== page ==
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The evolution of leadership hiring in the Gulf

Amer Lakhani

A century ago, the Arabian Gulf was principally regarded as a trading hub; facilitating import and export opportunities between the East and West.

In the late 1930s, when the drills moved in to strike black gold, the region’s wealth reached new heights. With oil and gas providing the vast majority of the region’s income, British and American oil giants moved in to fuel the accelerated economic growth.

Skilled expatriate engineers, predominantly from the West, and blue-collar workers from the East, were brought to the region to work in their thousands, leading to the natural advancement of industries such as construction, industrials and automotive.

With the economies and salaries in their home countries being relatively weaker, the GCC became a hub for attracting mid-level and leadership talent from neighbouring Arab countries, as well as the Indian subcontinent. While these hires had their advantages, some leaders lacked a sense of innovation and strategic-thinking, which until the early 2000s was still sufficient for significant growth.

A decade or so ago, a number of large regional organisations went through a wave of hiring ‘best-in-class’ expatriate leaders, with the expectation that they would automatically implement ‘Western best practices’ and engrain a new thinking into the region.

Companies placed emphasis on the leader’s image or ‘brand’, rather than assessing their ability to adapt to the region’s culture and company’s working style. More often than not, this resulted in a lack of alignment and the leader’s subsequent lack of success in the role.

Today we see a stark difference in the talent landscape. Companies are paying more attention to the quality of talent and hiring for success rather than ‘trophy’ hiring. As search consultants, we invest considerable time in encouraging clients to be conscious of why they should make such hires and place emphasis on hiring expatriate leaders who are ‘fit for purpose’.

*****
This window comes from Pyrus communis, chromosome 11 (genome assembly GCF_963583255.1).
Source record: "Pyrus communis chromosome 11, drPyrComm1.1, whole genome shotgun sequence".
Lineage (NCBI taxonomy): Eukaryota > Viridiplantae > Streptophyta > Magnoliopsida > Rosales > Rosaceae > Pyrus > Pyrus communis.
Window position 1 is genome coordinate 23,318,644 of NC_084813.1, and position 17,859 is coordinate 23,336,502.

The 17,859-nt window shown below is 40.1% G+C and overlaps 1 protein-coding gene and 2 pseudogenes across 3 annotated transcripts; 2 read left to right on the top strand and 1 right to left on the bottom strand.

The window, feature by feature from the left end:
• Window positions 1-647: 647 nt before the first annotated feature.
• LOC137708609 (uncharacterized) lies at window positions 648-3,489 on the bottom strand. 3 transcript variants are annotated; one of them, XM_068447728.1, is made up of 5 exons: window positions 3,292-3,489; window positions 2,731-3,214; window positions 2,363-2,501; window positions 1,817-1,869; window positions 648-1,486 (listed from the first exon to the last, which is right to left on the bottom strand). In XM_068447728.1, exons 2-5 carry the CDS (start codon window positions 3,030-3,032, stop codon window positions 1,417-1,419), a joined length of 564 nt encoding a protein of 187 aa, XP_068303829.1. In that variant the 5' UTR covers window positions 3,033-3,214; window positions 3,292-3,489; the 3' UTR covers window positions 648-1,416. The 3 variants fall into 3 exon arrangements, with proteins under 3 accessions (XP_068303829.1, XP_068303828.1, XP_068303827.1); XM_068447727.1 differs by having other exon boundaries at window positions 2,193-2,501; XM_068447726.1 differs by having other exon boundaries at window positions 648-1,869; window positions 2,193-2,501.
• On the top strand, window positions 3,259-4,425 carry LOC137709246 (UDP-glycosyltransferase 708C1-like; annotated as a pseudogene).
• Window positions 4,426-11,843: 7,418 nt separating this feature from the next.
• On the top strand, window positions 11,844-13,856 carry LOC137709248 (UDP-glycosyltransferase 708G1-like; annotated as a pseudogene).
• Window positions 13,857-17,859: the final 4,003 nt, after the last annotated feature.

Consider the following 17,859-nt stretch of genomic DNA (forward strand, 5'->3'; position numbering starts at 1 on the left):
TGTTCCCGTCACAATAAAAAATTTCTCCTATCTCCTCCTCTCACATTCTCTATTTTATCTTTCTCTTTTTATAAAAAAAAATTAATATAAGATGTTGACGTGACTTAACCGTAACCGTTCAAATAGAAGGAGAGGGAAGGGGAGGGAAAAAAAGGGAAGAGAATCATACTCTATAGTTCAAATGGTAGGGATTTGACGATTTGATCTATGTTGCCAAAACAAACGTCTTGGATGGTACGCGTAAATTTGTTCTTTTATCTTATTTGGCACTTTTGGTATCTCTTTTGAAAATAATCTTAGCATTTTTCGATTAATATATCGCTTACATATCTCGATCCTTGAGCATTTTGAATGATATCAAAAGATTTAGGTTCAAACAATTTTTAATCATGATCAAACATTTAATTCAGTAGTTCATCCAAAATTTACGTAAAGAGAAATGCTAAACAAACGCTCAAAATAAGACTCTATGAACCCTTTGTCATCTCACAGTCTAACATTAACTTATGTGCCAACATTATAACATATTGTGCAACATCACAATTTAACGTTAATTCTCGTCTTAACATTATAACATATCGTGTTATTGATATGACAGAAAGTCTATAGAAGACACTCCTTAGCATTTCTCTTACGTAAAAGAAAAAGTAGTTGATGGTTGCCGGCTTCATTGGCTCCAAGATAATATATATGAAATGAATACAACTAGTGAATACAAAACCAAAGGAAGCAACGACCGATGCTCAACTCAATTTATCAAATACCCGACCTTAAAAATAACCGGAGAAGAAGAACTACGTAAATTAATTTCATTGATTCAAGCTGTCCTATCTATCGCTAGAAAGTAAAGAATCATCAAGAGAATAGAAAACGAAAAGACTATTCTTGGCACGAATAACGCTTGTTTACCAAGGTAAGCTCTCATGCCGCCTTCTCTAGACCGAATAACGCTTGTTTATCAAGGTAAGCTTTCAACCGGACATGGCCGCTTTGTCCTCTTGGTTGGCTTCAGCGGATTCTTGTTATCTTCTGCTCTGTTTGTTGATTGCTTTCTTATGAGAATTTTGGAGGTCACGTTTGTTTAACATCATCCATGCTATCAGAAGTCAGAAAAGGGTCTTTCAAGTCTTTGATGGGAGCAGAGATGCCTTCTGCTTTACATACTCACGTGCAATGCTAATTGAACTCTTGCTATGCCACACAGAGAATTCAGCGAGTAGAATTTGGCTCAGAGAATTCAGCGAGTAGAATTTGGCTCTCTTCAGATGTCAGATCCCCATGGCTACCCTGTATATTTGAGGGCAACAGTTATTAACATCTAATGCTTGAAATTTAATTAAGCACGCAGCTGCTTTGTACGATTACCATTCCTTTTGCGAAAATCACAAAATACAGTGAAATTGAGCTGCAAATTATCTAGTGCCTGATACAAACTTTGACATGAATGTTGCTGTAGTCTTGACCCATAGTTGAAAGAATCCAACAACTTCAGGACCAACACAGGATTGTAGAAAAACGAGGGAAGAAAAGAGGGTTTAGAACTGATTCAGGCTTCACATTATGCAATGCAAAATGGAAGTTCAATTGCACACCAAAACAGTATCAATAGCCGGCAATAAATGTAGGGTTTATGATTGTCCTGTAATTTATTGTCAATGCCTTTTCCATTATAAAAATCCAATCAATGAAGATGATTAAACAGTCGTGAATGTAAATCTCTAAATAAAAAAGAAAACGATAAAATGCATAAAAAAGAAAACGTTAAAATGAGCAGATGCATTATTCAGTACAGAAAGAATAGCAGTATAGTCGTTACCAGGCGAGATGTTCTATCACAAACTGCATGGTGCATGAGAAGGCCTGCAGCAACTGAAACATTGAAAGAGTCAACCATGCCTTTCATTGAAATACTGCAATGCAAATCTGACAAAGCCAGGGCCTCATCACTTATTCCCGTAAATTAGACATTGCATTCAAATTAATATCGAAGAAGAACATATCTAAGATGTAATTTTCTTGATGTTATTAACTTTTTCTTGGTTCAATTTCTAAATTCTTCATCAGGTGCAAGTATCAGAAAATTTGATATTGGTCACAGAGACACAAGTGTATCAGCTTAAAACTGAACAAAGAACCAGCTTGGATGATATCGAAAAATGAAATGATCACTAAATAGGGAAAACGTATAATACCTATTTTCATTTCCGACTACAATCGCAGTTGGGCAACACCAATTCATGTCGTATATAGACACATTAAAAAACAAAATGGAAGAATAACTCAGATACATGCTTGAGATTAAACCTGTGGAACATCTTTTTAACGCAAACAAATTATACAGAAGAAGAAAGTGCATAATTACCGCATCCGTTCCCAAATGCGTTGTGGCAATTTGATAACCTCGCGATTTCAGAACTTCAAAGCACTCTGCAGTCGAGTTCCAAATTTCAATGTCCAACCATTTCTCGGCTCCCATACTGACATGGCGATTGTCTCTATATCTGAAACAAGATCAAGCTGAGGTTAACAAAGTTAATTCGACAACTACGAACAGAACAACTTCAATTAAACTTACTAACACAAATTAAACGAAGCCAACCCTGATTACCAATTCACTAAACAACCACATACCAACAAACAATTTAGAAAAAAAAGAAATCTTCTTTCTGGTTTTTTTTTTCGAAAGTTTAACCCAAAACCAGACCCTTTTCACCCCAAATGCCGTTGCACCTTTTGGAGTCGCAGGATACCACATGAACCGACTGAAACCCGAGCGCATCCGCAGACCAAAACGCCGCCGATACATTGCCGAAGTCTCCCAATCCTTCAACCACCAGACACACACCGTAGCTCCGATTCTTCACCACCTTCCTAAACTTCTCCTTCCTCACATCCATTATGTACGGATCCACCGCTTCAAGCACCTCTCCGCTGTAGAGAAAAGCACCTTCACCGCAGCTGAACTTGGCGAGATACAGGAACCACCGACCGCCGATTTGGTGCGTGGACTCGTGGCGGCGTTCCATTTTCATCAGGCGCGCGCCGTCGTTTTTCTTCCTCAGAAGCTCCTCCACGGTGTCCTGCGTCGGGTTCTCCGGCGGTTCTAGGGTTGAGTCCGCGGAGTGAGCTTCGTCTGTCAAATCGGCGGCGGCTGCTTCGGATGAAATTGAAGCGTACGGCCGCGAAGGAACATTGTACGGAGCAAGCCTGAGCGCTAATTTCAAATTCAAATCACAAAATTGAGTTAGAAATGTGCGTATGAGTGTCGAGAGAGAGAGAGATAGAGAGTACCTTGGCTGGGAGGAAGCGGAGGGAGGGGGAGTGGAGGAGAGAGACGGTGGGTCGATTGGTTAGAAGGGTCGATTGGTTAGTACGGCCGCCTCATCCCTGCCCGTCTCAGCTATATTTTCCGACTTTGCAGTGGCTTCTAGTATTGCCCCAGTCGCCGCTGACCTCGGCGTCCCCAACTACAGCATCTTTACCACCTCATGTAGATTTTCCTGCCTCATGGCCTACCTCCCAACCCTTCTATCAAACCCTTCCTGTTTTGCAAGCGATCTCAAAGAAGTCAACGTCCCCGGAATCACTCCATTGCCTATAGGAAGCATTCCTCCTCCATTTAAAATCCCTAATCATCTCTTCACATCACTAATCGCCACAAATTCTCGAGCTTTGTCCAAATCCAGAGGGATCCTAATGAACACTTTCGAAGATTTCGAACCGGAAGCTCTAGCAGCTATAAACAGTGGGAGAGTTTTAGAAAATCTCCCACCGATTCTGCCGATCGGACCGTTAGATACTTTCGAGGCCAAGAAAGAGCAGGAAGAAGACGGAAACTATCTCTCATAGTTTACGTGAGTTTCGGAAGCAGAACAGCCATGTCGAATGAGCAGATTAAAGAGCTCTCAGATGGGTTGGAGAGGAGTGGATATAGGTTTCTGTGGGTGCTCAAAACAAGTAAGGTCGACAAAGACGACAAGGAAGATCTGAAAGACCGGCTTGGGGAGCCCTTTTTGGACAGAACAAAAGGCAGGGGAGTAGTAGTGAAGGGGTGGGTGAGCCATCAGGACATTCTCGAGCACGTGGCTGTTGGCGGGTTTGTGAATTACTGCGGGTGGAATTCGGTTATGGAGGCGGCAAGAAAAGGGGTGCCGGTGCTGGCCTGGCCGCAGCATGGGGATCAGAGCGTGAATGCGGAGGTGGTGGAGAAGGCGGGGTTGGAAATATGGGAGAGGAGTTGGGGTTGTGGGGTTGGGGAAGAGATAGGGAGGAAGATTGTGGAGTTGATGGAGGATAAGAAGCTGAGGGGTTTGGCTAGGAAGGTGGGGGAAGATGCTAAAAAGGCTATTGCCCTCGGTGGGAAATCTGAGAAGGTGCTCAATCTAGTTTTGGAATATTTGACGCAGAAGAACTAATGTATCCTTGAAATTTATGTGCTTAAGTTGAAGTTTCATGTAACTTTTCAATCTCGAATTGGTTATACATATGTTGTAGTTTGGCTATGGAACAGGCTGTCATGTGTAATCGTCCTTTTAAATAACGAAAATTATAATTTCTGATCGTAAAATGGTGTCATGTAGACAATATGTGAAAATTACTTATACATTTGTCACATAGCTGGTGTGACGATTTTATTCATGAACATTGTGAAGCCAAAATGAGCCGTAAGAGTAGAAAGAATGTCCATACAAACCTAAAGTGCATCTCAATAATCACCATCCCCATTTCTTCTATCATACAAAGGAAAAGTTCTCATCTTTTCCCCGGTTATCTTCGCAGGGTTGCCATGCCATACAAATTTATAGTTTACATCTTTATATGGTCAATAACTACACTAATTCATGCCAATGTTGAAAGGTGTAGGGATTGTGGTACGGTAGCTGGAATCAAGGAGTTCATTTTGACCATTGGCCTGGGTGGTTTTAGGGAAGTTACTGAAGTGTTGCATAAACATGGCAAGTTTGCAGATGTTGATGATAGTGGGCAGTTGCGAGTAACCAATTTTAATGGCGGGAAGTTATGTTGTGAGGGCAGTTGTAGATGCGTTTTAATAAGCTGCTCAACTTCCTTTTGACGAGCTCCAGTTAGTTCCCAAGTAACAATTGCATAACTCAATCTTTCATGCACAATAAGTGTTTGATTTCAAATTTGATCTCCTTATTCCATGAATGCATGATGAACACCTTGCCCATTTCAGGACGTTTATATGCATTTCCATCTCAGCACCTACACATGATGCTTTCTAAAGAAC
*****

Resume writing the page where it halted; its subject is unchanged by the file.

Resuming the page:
With sectors such as healthcare, education, real estate, hospitality and retail now matching or surpassing global benchmarks, we see a very different breed of leaders required in the GCC.

Sub-sectors and functions requiring specialised skill-sets and experience such as digitisation, data analytics, innovative architecture and advanced speciality medicine, have seen a rise in top-calibre adaptable global talent moving to the region as ‘thought leaders and doers’ in their respective fields.


As an example, banks across the GCC began to transform their retail businesses from traditional brick and mortar branches to technology-driven online and application-based banking. Emirates NBD recognised a shift in its customer needs and appointed Evans Munyuki as Group Chief Digital Officer in December 2017. Munyuki, previously drove the digitisation of Barclays South Africa’s retail bank, and was more recently with Luxembourg-based Fintech Company, MyBucks. At Emirates NBD, Munyuki focused on injecting digital technologies to assist transformation, revenue growth and more.

Change management and transformation expertise gained from their global experience is also at the top of the list when hiring new leaders.

Christoph Mueller, Chief Digital and Innovation Officer at Emirates Airlines, formerly the Group CEO of Malaysia Airlines, joined in 2016, bringing substantial turnaround experience.

Mueller has been tasked with developing and executing Emirates’ transformation programme – an entirely new way of working as a company.

With government’s ambitious visions for growth and aspirations for pioneering innovation, the GCC will no doubt continue to excite and attract such coveted leadership talent.

Companies are also realising that external leadership hiring may not always be the answer. In the last two years, EMA Partners has seen a surge in leadership advisory and talent management interventions actively requested from its clients in the UAE and further afield, which we believe shows that more and more regional organisations are investing in developing their internal talent.

In the future, we expect to see more companies take a smarter, success-based approach to hiring and developing their leaders.